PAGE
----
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Moral Psychology with Nietzsche – Brian Leiter – Oxford …

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Brian Leiter defends a set of radical ideas from Nietzsche: there is no objectively true morality, there is no free will, no one is ever morally responsible, and our conscious thoughts and reasoning play almost no significant role in our actions and how our lives unfold. Leiter presents a new interpretation of main themes of Nietzsche's moral psychology, including his anti-realism about value (including epistemic value), his account of moral judgment and its relationship to the emotions, his conception of the will and agency, his scepticism about free will and moral responsibility, his epiphenomenalism about certain kinds of conscious mental states, and his views about the heritability of psychological traits. In combining exegesis with argument, Leiter engages the views of philosophers like Harry Frankfurt, T. M. Scanlon, and Gary Watson, and psychologists including Daniel Wegner, Benjamin Libet, and Stanley Milgram. Nietzsche emerges not simply as a museum piece from the history of ideas, but as a philosopher and psychologist who exceeds David Hume for insight into human nature and the human mind, repeatedly anticipates later developments in empirical psychology, and continues to offer sophisticated and unsettling challenges to much conventional wisdom in both philosophy and psychology.

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Nietzsche & Values | Issue 29 | Philosophy Now

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Friedrich Nietzsche presented the world with a philosophy of life that called for a rigorous reevaluation of all values. His critical analysis of Western civilization resulted in him drawing a crucial distinction between the slave morality of the masses and the master morality of those superior individuals who elevate human society through intellectual creativity. As a result, Nietzsches philosophy of overcoming emphasizes self-creation and the affirmation of life. Looking ever to the future, he envisioned the coming of a noble man who would assert his own will and create his own values without being limited by the false and outmoded values of the mediocre masses.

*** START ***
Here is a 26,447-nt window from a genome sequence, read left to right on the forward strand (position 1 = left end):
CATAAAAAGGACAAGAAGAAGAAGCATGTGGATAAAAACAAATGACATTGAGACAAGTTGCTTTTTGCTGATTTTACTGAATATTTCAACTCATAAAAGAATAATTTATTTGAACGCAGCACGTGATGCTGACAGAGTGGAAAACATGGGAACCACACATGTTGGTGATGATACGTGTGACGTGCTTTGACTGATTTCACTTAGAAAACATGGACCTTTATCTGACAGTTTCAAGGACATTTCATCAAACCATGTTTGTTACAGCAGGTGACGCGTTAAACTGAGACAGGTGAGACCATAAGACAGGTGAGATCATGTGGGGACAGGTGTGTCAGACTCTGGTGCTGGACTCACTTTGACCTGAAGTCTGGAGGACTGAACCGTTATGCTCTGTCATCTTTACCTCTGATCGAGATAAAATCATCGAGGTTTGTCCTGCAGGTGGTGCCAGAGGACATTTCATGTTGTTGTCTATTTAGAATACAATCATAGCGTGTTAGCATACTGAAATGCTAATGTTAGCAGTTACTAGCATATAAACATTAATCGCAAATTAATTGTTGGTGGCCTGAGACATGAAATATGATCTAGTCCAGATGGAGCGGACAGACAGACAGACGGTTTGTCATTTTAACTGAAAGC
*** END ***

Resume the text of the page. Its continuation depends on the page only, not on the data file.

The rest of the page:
In sharp contrast, the great philosopher Immanuel Kant (1724-1804) had attempted to establish moral certainty through his concept of the categorical imperative; Act only on that maxim which you can will to be a universal law. In other words, when you are considering a course of action, ask What would happen if everyone did that? For Kant, moral judgments must be made independent of the particular circumstances, emotions and motives of the people involved. Thereby, he thought that moral certainty could be achieved in the area of human conduct. Ultimately, his ethical framework required a belief in free will, immortality of the human soul, and a personal God as the moral judge of human behaviour (of course, these are religious assumptions which the atheist Nietzsche would never have allowed in his own inquiry into values).

Furthermore, Kant made a crucial distinction between duty and inclination in order to separate the moral motive from all other motives. An act was only moral if you did it out of duty, regardless of your inclinations. Yet, it is not clear why a human being must always follow a pure moral intention, which would require one to sacrifice his or her own interests for the benefit of others or for the good of the whole. One may argue that Kant arrived at an empty intention in his compulsory appeal to the method of universalisation.

It seems to me, then, that Nietzsche was correct in his scepticism of traditional systematic philosophy. He was also right, surely, to oppose moral nihilism. In an inquiry into values, it is necessary to consider common sense as well as scientific argumentation. It is simply not possible to doubt everything, because this results in both the complete collapse of human conduct and psychological uncertainty. However, rigorous scepticism does throw doubt on metaphysical constructions that merely represent a persons wishes rather than reality itself.

One may ask: what kind of rational arguments can be raised for the negation of total nihilism and the use of practical scepticism? In my opinion, there are six points that should be taken seriously in making value judgments concerning human existence: (1) life is preferable to death; (2) freedom is an essential aspect of a subjective being; (3) value judgments must take into consideration human society; (4) compassion is a vital aspect for evaluating human conduct; (5) emotions are a necessary condition for happiness; and (6) happiness requires self-realisation on the basis of socially shared values and goals.

In summary, Friedrich Nietzsche was right to emphasize value inquiry. His critical insights into the human condition are invaluable for the development of a future ethics in terms of self-realisation grounded in the utilization of changing values and new goals. We are, unavoidably, creatures with values. For those who reject a supernatural basis for ethics, Nietzsche is essential to understanding our evaluating species.